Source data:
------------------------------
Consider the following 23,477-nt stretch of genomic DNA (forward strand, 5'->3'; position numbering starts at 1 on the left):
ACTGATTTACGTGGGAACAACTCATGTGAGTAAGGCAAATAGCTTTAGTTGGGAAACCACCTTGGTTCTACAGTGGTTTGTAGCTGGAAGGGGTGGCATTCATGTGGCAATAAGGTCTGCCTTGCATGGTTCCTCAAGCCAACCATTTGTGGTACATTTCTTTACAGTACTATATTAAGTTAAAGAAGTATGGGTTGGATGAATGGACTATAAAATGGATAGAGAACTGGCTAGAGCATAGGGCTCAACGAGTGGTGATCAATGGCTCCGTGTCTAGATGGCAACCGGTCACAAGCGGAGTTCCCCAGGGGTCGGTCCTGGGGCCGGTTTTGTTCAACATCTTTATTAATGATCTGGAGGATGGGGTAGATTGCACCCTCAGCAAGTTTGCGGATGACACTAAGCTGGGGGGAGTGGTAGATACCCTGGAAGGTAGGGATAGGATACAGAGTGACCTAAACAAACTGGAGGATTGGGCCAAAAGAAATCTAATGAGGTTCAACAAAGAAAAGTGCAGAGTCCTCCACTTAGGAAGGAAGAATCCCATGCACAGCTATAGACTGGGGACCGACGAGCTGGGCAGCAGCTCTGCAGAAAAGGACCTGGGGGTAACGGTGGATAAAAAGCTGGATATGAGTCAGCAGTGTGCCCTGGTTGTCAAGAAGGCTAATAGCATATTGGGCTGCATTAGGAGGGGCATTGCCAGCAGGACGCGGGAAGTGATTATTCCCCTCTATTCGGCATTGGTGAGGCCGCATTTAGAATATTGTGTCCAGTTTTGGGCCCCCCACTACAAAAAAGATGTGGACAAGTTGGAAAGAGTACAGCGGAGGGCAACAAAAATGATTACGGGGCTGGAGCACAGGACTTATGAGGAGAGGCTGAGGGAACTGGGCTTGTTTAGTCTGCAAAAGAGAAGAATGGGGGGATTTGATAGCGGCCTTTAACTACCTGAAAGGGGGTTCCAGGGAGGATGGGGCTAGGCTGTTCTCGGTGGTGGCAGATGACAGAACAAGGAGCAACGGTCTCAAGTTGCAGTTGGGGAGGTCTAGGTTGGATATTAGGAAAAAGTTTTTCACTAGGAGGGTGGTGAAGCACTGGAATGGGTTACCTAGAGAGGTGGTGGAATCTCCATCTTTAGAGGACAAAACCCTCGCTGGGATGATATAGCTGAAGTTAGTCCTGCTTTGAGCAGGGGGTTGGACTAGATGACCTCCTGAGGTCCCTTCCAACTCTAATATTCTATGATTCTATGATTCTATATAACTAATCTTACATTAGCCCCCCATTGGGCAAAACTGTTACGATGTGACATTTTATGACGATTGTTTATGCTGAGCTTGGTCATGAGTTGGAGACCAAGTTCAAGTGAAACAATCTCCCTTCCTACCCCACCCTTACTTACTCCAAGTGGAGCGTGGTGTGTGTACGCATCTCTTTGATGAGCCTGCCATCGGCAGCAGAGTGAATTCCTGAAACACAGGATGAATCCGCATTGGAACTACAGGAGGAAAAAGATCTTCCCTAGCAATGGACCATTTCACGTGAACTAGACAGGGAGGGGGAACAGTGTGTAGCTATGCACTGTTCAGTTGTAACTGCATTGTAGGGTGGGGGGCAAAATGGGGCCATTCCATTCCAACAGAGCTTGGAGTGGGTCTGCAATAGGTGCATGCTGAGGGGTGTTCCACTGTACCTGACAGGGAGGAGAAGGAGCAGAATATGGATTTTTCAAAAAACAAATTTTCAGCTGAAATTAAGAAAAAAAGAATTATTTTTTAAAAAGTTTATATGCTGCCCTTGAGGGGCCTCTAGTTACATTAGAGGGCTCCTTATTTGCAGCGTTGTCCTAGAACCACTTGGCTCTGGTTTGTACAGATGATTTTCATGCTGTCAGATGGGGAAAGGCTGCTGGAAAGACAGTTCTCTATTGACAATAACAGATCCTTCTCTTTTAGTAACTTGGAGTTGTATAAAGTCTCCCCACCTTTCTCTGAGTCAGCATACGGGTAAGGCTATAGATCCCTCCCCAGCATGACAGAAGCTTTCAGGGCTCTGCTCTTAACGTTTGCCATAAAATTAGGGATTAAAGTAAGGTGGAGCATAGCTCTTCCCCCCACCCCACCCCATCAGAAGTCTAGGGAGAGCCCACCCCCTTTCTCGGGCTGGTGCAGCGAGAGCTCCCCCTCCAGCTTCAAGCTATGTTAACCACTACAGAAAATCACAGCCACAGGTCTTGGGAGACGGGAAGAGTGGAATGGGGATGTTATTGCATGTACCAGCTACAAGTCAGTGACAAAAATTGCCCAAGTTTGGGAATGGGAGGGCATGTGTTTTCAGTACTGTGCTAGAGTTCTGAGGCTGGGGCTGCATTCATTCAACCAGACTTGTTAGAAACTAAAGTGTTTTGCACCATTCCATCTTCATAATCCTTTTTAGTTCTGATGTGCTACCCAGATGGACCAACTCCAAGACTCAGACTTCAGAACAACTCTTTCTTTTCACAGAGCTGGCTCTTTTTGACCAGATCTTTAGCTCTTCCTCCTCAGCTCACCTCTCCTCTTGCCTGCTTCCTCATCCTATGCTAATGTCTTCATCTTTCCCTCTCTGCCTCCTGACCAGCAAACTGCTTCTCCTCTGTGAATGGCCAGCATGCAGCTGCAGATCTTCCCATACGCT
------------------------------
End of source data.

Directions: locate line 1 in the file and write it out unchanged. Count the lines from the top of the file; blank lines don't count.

Consider the following 23,477-nt stretch of genomic DNA (forward strand, 5'->3'; position numbering starts at 1 on the left):